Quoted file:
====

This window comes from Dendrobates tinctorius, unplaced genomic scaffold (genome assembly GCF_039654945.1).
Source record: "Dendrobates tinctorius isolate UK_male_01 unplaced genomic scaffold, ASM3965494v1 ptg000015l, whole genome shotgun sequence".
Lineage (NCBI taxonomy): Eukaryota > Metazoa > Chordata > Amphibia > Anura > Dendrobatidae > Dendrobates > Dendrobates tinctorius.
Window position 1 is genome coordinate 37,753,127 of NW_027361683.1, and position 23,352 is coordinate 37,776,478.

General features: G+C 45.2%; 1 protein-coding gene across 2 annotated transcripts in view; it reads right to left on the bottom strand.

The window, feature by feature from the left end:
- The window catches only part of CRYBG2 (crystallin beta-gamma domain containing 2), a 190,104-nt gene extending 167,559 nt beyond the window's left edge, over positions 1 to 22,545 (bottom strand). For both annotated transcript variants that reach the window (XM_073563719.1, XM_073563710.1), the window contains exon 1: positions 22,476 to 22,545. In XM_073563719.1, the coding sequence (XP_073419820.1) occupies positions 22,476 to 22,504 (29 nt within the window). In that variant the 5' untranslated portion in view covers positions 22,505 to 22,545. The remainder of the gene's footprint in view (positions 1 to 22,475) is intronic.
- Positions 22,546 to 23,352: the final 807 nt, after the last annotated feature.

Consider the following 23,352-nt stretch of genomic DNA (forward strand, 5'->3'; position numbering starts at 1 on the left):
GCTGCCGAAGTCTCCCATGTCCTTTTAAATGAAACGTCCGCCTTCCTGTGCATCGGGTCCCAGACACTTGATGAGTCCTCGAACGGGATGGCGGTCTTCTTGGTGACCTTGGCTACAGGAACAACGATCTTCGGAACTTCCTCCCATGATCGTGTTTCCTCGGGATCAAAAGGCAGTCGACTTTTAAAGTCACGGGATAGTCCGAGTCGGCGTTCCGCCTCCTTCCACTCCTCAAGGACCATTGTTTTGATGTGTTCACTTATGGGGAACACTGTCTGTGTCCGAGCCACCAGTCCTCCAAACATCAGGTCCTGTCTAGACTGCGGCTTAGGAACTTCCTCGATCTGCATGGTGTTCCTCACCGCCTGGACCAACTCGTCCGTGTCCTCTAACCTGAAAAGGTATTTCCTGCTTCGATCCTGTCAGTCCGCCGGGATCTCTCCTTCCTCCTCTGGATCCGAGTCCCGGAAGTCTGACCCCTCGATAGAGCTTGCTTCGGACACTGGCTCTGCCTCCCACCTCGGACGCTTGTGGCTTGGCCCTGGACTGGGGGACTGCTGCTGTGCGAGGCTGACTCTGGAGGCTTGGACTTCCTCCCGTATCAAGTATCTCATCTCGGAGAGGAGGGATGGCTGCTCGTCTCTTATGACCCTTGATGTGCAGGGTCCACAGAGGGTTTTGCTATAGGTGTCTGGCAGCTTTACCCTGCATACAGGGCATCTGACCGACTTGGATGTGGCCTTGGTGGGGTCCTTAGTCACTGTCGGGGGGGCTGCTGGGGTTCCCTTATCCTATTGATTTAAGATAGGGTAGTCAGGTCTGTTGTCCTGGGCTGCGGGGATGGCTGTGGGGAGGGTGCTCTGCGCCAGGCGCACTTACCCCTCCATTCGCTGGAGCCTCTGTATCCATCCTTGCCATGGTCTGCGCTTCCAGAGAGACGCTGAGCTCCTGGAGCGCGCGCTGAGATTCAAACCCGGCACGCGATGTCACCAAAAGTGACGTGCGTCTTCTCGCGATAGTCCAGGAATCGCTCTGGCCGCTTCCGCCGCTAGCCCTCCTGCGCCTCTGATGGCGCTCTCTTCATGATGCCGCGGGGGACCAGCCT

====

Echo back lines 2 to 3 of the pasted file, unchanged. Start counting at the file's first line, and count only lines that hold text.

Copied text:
Source record: "Dendrobates tinctorius isolate UK_male_01 unplaced genomic scaffold, ASM3965494v1 ptg000015l, whole genome shotgun sequence".
Lineage (NCBI taxonomy): Eukaryota > Metazoa > Chordata > Amphibia > Anura > Dendrobatidae > Dendrobates > Dendrobates tinctorius.